Ian Fleming’s James Bond is one of the most iconic movie characters of all time. His cool demeanor under the most dire of situations is almost laughable at moments. Some of his gadgets from “Q” – which is short for Quartermaster, a branch of the military responsible for supplies and logistics, etc.– are pretty laughable as well, especially in the pre Daniel Craig movies. Here are a few favorites: The Alligator submarine from “Octopussy”, the flamethrower bagpipes from “The World is Not Enough”, and my personal favorite, the boombox rocket launcher from “The Living Daylights”. Thankfully, we can always count on James Bond to wear a serious wrist watch. From Sean Connery’s Rolex Submariner in “Dr. No”, to Daniel Craig’s collection of Omega Seamasters, James Bond takes time very seriously. But if my line of work or hobbies consisted of continuous brushes with death, I would opt for the Breitling Emergency. A watch available to anyone, and equipped with a personal locator beacon.
The Emergency watch is made by Breitling. A Swiss watch company who have a particular talent for making chronograph watches. What is a chronograph watch? For the answer, I defer to Hespoke Style: “A chronograph watch is simply a timepiece that can be used as a stopwatch in addition to its standard display watch capabilities.” But the Emergency took that watch and asked, “What if I’m flying through mountains on my personal PJ and crash?”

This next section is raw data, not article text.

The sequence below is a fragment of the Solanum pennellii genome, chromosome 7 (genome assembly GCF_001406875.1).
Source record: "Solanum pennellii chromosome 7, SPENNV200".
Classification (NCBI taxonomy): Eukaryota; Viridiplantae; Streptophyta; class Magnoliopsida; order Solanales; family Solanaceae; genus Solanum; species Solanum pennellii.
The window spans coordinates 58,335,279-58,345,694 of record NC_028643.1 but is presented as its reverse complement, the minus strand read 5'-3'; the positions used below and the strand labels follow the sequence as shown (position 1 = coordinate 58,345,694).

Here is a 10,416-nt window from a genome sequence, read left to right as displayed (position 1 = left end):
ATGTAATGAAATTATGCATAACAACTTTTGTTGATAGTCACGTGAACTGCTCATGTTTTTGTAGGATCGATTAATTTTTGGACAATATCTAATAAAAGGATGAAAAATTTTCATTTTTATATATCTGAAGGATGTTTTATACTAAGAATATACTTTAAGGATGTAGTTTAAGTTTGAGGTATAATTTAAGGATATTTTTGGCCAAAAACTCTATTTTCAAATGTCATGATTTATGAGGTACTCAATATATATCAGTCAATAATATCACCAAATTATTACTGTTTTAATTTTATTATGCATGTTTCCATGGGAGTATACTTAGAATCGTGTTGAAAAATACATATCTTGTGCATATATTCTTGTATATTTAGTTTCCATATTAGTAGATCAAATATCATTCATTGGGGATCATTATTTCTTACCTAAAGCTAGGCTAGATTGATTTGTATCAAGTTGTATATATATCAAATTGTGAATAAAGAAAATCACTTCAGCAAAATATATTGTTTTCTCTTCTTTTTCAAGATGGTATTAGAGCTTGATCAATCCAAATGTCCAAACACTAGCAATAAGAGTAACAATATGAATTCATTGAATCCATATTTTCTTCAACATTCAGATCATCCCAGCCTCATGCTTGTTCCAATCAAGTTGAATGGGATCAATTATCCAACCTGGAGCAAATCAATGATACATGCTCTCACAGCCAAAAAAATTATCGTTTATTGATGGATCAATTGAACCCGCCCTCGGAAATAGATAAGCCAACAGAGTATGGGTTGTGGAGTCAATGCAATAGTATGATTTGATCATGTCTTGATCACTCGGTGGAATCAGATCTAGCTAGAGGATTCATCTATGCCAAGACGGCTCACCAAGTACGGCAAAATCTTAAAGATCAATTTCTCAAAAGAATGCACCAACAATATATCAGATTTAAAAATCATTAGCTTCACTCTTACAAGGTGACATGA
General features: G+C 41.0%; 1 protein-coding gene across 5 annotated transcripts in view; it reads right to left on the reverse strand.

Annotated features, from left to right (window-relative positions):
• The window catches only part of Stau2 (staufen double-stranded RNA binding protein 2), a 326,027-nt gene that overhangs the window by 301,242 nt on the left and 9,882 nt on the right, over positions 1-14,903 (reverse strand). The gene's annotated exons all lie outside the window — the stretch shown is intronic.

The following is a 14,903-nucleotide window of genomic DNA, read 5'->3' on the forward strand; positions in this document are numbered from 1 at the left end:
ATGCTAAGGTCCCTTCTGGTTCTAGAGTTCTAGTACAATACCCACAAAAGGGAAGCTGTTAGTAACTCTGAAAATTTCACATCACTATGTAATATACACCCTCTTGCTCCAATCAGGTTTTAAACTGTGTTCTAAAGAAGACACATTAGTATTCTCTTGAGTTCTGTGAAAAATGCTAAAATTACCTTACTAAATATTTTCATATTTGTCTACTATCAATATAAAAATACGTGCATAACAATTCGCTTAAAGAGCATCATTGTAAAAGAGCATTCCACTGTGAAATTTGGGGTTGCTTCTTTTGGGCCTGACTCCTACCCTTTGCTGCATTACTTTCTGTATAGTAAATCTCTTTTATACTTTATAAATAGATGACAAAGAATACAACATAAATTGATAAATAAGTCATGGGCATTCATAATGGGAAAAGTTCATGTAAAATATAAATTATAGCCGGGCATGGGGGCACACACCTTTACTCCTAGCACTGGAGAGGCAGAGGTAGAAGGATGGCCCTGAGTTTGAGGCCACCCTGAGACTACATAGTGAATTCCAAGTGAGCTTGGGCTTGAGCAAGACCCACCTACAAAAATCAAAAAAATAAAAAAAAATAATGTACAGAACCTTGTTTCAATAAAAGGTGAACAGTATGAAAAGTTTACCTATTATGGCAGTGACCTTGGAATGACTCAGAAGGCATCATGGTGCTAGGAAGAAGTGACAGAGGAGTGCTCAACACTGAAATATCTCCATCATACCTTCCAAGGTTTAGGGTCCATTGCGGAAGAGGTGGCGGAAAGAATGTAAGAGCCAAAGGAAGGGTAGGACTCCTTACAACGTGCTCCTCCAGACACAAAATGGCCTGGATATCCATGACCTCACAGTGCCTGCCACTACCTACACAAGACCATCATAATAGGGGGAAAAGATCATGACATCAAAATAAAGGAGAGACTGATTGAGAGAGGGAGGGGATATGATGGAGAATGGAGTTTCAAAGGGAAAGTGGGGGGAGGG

Alas, I give you the The Emergency watch. The Emergency watch is a chronometer, meaning it's certified–after weeks of tests– by a board in Switzerland. What does this board test, you ask? They test watches in the most frigid and blistering conditions to see if they simply keep time within an extremely small margin of error. Second, the Emergency watch contains a personal locator beacon that can be activated at any time, anywhere in the world. Simply take off the watch, and unscrew the caps on both sides below the crown–this is where the James Bond stuff comes into play–Two antennas will pop out of the watch. One coming out the right side, and one coming out the left side. This automatically sends out a distress transmitter. This transmitter then starts to bounce off a network of satellites in Earth's lower orbit to help guide rescue teams to your location. While it's cool to nerd out about this, it’s even cooler to know it actually saves lives.
In 2012 a hunter was stranded in the Alaskan backcountry while hunting for Grizzly Bears. A scary situation, but extremely scary knowing that 2,000 people simply disappear in Alaska each year. The hunter had a hand held personal locator beacon, but it was showing his location to be four miles away from where he actually was. It wasn’t until he activated the beacon on his Breitling Emergency watch that rescue teams were able to zero in on his location and rescue him via helicopter. I think I’ll let James Bond keep the shaken martinis, Seamasters, and exploding toothpaste. If I’m ever in trouble, I want a Breitling Emergency on my wrist.
Click the video below to see how the beacon works.